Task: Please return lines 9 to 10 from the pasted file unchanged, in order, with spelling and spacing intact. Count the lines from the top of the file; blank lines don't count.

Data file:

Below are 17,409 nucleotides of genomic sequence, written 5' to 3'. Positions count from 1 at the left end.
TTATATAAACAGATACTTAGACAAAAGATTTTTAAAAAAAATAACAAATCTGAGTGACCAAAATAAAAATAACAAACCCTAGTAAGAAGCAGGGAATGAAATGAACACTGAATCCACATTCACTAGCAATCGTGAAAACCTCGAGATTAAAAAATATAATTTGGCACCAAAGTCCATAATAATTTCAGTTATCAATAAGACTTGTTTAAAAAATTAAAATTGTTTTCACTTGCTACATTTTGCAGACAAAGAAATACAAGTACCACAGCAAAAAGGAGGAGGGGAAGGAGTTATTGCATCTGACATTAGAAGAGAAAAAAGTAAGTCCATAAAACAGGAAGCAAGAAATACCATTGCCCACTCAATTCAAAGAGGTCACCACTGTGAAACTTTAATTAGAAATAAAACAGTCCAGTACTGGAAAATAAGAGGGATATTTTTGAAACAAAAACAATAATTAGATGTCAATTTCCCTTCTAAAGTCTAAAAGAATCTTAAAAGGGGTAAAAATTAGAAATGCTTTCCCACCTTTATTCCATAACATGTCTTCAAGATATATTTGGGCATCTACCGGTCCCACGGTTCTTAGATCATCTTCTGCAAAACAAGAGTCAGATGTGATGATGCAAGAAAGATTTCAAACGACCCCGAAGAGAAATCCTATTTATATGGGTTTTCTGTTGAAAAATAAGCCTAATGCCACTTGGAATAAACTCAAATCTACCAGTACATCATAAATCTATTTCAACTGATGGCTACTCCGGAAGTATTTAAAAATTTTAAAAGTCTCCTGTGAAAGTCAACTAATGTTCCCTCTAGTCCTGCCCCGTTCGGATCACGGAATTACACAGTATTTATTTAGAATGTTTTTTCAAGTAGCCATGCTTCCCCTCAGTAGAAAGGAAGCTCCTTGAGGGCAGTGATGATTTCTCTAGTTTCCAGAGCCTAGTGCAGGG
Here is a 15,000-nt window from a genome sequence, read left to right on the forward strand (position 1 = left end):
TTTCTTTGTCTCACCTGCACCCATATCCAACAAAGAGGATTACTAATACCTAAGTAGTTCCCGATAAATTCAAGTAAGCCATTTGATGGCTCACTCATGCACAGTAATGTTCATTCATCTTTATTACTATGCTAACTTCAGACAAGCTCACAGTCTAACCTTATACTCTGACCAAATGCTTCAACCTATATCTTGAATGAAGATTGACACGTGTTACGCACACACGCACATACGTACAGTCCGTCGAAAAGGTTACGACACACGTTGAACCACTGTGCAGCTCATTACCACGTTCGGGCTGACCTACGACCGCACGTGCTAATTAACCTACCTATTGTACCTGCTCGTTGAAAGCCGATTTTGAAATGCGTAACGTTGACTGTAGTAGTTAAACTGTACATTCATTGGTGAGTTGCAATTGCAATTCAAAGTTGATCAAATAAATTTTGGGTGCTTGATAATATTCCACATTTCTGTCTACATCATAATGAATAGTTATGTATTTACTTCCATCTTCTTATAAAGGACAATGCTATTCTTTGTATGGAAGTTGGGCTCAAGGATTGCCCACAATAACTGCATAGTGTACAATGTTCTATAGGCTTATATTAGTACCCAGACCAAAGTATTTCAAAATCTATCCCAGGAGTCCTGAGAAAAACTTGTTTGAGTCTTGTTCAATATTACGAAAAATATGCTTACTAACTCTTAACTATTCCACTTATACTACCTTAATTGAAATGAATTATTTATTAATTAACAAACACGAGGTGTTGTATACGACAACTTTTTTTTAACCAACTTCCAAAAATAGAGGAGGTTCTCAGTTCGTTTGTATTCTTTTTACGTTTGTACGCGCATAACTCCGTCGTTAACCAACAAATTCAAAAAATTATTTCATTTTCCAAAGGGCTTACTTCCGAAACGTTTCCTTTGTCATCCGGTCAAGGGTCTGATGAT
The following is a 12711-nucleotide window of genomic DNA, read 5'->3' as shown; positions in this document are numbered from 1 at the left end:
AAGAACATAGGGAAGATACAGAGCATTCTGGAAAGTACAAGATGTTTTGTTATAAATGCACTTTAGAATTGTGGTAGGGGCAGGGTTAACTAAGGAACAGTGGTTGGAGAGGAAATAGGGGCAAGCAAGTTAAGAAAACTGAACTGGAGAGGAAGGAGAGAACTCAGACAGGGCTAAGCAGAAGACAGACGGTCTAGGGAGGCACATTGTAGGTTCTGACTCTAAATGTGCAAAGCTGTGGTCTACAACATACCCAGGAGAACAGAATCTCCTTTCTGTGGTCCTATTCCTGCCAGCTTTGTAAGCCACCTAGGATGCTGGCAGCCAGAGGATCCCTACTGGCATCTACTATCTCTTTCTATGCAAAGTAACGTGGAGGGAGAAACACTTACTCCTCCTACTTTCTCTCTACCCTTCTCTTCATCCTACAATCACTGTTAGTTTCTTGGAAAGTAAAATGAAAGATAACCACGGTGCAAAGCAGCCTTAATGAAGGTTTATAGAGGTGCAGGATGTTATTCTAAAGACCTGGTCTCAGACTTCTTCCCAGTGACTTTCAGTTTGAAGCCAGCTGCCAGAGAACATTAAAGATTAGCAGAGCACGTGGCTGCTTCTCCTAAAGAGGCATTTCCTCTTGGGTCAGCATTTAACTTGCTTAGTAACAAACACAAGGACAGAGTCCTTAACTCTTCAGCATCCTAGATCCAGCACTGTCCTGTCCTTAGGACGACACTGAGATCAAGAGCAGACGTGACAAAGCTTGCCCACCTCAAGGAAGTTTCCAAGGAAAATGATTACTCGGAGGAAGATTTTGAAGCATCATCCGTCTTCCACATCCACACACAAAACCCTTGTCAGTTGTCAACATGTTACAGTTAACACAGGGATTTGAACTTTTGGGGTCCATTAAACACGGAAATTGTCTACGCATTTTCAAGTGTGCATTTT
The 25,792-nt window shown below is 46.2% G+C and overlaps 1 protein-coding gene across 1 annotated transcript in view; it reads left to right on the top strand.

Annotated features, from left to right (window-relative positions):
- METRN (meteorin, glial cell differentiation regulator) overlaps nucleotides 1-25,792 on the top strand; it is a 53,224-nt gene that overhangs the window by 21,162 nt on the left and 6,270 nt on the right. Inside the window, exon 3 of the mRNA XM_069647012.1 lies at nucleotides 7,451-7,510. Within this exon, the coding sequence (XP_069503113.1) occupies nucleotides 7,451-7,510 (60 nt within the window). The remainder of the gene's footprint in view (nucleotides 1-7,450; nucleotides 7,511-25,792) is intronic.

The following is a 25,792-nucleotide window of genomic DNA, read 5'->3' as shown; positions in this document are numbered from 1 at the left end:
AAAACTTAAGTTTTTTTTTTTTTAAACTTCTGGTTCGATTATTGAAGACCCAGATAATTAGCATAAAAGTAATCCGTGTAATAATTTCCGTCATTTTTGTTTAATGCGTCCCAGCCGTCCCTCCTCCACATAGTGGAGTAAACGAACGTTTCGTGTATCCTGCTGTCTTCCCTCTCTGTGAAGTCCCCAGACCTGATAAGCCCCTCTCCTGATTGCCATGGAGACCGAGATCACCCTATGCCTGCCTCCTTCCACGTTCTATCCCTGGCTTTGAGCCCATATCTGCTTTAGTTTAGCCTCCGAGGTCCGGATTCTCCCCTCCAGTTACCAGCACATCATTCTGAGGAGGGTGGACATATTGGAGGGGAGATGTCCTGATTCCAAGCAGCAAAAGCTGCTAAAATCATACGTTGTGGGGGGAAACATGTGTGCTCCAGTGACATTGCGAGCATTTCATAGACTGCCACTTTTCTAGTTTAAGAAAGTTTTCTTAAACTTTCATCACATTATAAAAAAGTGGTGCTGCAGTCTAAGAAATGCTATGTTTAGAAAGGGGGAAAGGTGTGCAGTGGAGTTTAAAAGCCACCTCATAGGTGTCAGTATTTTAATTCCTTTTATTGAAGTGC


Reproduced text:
- METRN (meteorin, glial cell differentiation regulator) overlaps nucleotides 1-25,792 on the top strand; it is a 53,224-nt gene that overhangs the window by 21,162 nt on the left and 6,270 nt on the right. Inside the window, exon 3 of the mRNA XM_069647012.1 lies at nucleotides 7,451-7,510. Within this exon, the coding sequence (XP_069503113.1) occupies nucleotides 7,451-7,510 (60 nt within the window). The remainder of the gene's footprint in view (nucleotides 1-7,450; nucleotides 7,511-25,792) is intronic.

The following is a 25,792-nucleotide window of genomic DNA, read 5'->3' as shown; positions in this document are numbered from 1 at the left end: